"A CRUST eaten in peace is better than a banquet partaken in anxiety," the philosopher Aesop declared in 550 B.C. But in the 21st century, Americans gorge themselves on stress, so much so that they are stressing out over how to reduce stress.
The fretful folks in Denver voted last week on a program to reduce tension by playing Indian music and primordial sounds in public places while serving tranquillity-inducing foods in school cafeterias. (It failed.)
American workers agonize, ironically, over relaxation by worrying that their 40-plus-hour work weeks and two-week vacations do not produce the mellowness Europeans gain from their six weeks off.
Magazines and books offer quizzes to rate a reader's stress level, while the Journal of Psychosomatic Research provides numerical ratings for life's common experiences, both pleasant and upsetting. For example, remodeling a house nets 20 points, and attending parties more frequently is worth 15. If the total reaches 250 points in a year, one is officially overstressed, a condition the Journal compares to a nuclear meltdown.
Yet those most harmed by the national preoccupation with anxiety are teen-agers, a population already struggling with insecurities and hormones.
One in three teen girls and one in four boys report chronic high stress, according to Columbia University's National Center on Addiction and Substance Abuse. Teen angst is more than something to whine about in the cafeteria. The study says that highly stressed teens have double the chances of addiction to drugs, alcohol and tobacco as their less uptight peers. In addition, stress contributes to teen suicides, eating disorders, physical ailments and depression.
Adults working two jobs and struggling single parents may snort at the concept of teen stress as little more than worries about pimples on prom night. But the demands on high school students are constantly rising as parents and teachers expect teens to earn top grades and play top sports so they can get into the top colleges.
In the past, high school students took high school courses. Then honors classes begat "gifted and talented" programs, which begat the Advanced Placement courses. In AP classes, students as young as 15 struggle through college-level work without the compensating benefits of frat parties and dorm life. Students in varsity sports find their victories matter as much, if not more, to coaches, parents, school alumni and college scouts as they do to the athletes themselves.
Perhaps the greatest cause of teens' trepidation is the daunting SAT test for college admission.
During the first semester of high school, years before most teens take the test, they receive mailings from a multitude of SAT preparation programs. This starts a chain reaction. Colleges and financial aid services nationwide send letters and brochures until the average high school sophomore receives more mail than a small business.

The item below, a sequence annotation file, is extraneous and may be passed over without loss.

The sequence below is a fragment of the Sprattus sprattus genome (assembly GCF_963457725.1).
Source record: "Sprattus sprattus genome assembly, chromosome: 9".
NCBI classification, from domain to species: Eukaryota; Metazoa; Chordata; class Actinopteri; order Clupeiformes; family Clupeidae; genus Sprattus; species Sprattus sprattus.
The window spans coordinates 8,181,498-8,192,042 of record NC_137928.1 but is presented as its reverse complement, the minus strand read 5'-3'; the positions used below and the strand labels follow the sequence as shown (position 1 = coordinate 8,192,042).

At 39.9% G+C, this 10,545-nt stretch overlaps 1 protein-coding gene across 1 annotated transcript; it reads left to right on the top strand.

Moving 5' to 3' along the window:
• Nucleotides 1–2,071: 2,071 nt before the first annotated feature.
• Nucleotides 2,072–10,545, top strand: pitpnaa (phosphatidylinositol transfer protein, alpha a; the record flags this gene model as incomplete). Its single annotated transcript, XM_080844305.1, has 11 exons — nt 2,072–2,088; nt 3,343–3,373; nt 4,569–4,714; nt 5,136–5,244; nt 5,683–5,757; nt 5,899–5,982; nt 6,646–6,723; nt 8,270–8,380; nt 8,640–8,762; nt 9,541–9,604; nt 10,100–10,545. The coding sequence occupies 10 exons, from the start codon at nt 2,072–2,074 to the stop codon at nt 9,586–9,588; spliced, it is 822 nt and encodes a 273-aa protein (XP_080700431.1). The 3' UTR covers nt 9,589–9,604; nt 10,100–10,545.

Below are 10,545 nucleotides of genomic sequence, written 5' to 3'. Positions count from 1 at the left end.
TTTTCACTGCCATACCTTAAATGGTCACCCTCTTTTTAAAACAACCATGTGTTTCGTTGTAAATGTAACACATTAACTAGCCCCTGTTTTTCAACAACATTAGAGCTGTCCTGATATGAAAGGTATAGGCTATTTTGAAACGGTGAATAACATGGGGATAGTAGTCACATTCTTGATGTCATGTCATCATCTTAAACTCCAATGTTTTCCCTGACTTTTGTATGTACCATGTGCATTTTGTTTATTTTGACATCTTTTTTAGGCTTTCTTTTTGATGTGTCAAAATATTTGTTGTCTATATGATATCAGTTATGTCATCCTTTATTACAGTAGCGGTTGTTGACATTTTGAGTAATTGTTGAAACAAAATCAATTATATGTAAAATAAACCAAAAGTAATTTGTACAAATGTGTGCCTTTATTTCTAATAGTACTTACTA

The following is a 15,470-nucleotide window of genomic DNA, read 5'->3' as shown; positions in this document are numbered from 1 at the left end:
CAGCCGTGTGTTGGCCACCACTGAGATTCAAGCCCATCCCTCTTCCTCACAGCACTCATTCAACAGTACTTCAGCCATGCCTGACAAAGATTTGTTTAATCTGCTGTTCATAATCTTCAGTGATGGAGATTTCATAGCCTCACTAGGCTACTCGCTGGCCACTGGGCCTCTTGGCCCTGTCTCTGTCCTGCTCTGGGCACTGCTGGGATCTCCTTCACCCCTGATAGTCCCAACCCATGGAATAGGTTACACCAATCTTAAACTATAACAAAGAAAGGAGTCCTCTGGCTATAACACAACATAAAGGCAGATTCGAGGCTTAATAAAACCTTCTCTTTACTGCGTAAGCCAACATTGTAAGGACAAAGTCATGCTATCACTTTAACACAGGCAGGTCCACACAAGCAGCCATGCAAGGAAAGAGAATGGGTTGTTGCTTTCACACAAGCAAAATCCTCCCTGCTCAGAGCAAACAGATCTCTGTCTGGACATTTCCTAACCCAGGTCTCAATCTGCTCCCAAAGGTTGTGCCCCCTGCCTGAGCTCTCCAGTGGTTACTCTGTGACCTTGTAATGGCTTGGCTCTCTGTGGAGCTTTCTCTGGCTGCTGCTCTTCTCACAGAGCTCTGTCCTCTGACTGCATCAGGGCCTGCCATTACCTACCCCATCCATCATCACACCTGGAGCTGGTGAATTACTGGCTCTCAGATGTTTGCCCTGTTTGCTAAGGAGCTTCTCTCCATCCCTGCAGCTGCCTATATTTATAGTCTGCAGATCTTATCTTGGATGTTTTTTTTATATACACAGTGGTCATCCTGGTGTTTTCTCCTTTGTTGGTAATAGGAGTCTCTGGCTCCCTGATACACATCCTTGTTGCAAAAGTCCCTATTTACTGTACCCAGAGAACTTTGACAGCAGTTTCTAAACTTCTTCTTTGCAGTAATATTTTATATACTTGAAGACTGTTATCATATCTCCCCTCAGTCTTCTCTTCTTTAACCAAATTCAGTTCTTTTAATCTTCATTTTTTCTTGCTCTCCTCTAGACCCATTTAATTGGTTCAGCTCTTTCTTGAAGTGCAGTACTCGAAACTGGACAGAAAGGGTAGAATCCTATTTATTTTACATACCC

Courting college-bound students is a business that capitalizes on the pressures of college admission. Sorting through the mailings, teens worry they won't score well on the college board and sign up for SAT classes long before they have even registered for the test - a practice akin to taking penicillin just in case strep germs attack your throat.
Colleges bombard students with glossy brochures, all of which feature diverse faces serenely grinning from verdant campuses. The colleges urge teens to visit immediately and follow up with e-mail reminders of just exactly how many days are left until the application deadline.
Stress multiplies when financial aid counseling services announce they have reserved seats for a teen and a parent at their next meeting, although the teen never asked to attend. But these companies warn that even if students get into their first choice, the high cost of tuition may make attendance impossible. For a fee, these companies promise to point out the financial pitfalls and lead tense teens down the path to lucrative scholarships.
Dire letters follow from companies warning students to select the right credit card for emergencies, the best dorm insurance for calamities and the cheapest car insurance for campus collisions. For teens who don't see a campus in their future, the armed services add their brochures to the daily mail call. In addition to the facts about recruitment, "The Few, The Proud, The Marines" offer an official medallion to teens who ask for more information. The Navy, savvy on teen habits, includes a free 30-minute phone card just for listening to a recruiter.
Whether a teen decides to "be all that you can be" in the armed forces or to ponder "to be or not to be" on campus, the high school years force tremendous and life-defining decisions. High school students who take these decisions seriously face far more stress than average adults, who already have determined their paths in life.
Nicholas Leonhardt is a junior at Loyola Blakefield High School and lives in Lutherville.